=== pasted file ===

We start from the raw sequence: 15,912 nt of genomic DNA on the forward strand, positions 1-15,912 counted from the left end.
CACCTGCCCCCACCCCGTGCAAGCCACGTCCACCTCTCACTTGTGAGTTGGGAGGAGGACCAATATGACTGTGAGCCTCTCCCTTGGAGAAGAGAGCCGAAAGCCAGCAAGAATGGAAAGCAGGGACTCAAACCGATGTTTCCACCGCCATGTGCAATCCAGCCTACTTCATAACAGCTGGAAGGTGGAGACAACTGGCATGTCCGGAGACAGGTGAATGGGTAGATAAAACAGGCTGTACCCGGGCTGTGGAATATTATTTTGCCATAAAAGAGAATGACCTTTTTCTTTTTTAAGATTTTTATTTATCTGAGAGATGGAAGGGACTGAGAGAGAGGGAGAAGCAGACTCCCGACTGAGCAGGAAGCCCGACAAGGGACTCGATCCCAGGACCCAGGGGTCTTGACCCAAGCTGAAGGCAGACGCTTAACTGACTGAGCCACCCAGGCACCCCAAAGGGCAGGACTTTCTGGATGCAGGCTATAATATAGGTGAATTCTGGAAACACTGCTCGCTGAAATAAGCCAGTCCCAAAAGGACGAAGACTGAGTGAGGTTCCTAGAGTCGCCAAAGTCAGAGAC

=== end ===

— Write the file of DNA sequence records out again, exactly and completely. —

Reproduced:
We start from the raw sequence: 15,912 nt of genomic DNA on the forward strand, positions 1-15,912 counted from the left end.
CACCTGCCCCCACCCCGTGCAAGCCACGTCCACCTCTCACTTGTGAGTTGGGAGGAGGACCAATATGACTGTGAGCCTCTCCCTTGGAGAAGAGAGCCGAAAGCCAGCAAGAATGGAAAGCAGGGACTCAAACCGATGTTTCCACCGCCATGTGCAATCCAGCCTACTTCATAACAGCTGGAAGGTGGAGACAACTGGCATGTCCGGAGACAGGTGAATGGGTAGATAAAACAGGCTGTACCCGGGCTGTGGAATATTATTTTGCCATAAAAGAGAATGACCTTTTTCTTTTTTAAGATTTTTATTTATCTGAGAGATGGAAGGGACTGAGAGAGAGGGAGAAGCAGACTCCCGACTGAGCAGGAAGCCCGACAAGGGACTCGATCCCAGGACCCAGGGGTCTTGACCCAAGCTGAAGGCAGACGCTTAACTGACTGAGCCACCCAGGCACCCCAAAGGGCAGGACTTTCTGGATGCAGGCTATAATATAGGTGAATTCTGGAAACACTGCTCGCTGAAATAAGCCAGTCCCAAAAGGACGAAGACTGAGTGAGGTTCCTAGAGTCGCCAAAGTCAGAGAC